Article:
Being an ecoation Agronomist
Today we are meeting Riley Riddell, ecoation Agronomist, to learn about his expertise and his thoughts on data-informed growing.
Riley is a Kwantlen Polytechnic University graduate with a diploma in Sustainable greenhouse production as well as Production management. He has worked as a research assistant, plant tech, nutrient manager and now ecoations agronomist. He has worked in cranberry fields, tomato, pepper and cucumber crops both conventional and organic.
What is an agronomist?
Riley: The main job of an agronomist is to be a resource for the growers and greenhouse staff. Agronomists wear many hats depending on what crops they work with and what growing strategies are being employed. Agronomists need to have a grasp of plant nutrition, soil science, entomology, greenhouse management and more. We work across the greenhouse team to try and grow their crop in the most efficient way by identifying problem areas and proposing realistic solutions. Agronomists commonly test drive new horticultural technology and consult with greenhouse managers to implement these technologies. In summary, agronomists are the go-to people to help make plant-centric decisions.
What does a day in the life of an ecoation agronomist look like?
Riley: When I’m going to be in the greenhouse I always start early. I may be working in cucumbers, tomatoes, peppers, organic or conventional. I like to check in with the grower/supervisor on shift to get a sense of what's going on in the greenhouse – knowing their problem areas and focus is key. Then I will make my way through the crop on the OKO (ecoation’s grower assist platform) to thoroughly scout for pests. I also note nutritional deficiencies, crop work problems and other crop health observations. At the end of the crop walk, I will provide an assessment report to the grower/IPM manager about what was seen and review the data that has been collected over the last week. This can help inform the decisions being made going forward. I help make decisions around ordering biological controls, spot treatment vs blanket sprays, climatic control setpoints, growing practices, labour training and more. At the end of the visit, the OKO scout cart gets sanitized and the data gets uploaded to the ecoation server. After my time at the greenhouse, I will spend the rest of my day checking on customers, analyzing data, creating reports and providing remote assistance through the ecoation platform.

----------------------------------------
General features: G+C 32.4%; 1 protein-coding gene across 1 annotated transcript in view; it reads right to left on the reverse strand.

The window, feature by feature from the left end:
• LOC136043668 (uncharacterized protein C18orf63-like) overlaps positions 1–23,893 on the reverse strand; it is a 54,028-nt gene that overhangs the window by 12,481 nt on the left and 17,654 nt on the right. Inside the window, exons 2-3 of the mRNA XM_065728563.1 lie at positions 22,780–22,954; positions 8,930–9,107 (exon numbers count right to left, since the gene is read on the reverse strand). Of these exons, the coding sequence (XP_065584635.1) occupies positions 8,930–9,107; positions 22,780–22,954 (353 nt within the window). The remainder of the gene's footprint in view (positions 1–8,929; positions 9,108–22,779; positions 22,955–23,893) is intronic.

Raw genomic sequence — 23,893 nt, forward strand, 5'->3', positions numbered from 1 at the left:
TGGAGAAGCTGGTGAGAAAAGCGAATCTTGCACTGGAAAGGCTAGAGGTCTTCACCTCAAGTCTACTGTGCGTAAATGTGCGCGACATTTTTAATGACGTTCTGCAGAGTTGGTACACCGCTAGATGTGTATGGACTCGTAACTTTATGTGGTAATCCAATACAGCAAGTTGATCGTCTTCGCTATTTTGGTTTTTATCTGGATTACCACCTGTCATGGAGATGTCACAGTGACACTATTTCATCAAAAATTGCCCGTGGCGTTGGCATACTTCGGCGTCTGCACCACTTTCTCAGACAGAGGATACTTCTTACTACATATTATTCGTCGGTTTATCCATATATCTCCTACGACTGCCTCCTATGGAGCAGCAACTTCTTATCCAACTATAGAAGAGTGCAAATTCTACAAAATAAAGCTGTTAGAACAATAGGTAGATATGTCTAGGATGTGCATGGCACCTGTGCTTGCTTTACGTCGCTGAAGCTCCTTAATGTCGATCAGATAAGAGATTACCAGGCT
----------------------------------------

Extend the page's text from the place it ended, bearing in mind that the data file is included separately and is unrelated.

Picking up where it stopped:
What does ecoation bring to the field of Agronomy?
Riley: Traditionally most crop observations have been done on a crop cart with pen and paper. The OKO allows the digitization of all the information an Agronomist or Scout would collect while making their way through the greenhouse. When the presence of a pest or disease is reported it gets stored in the OKO with its exact location, the label for the issue, and the severity of pressure. Climate data is automatically recorded for every square meter of the greenhouse. Crop registration can be inputted directly into the LCD, which is a major innovation. We collect videos of the head, and canopy and automatically count fruit. This information gets uploaded at the end of the day to ecoation’s servers, analyzed by both humans and machines to produce an interactive web platform for growers to get the information they need to make decisions on their crops. ecoation also provides observations from a panel of crop advisors to give extra eyes and insight into your greenhouse.
What kinds of issues does this technology solve?
Riley: For a long time, the science behind growing has been based on observations and experience. Experienced growers have observed their crops for long enough to have the intuition of how to react to the ever-changing conditions around them. Through years of trial and error, they have managed to get their crop to respond in the correct way. What the ecoation platform is trying to achieve is assisting growers to understand their crop with quantified insights that can be compared week to week, season to season, to help improve the efficiency of the operation. This technology enables them to grow more food for less. We seek to digitize insights and records across the organization, empowering growers, IPM managers, and labour managers with operational visibility and the capability to perform historical comparisons. Improving communication with this technology is an important step towards a more efficient greenhouse strategy. There are many working cogs to keep track of in the greenhouse. With the Ecoation platform, historical data is all kept in one place.
What needs to be considered when implementing data-driven solutions?
Riley: Deep correlations with large data sets that help us understand the relationships between all the working cogs in the greenhouse. Growing is an art and a science. Growing crops through human understanding (art) has always been augmented by data (science). With ecoation, the data is increased and digitized and there is something to be said about our ability to find patterns and commonalities after being exposed to the greenhouse for so long – data can confirm these patterns. What’s missing from a lot of data-driven solutions is the human touch. At ecoation, I think one of the main benefits is you get the data to make your own decisions, but you also have remote advisors and consultants that can provide extra information in areas you need it.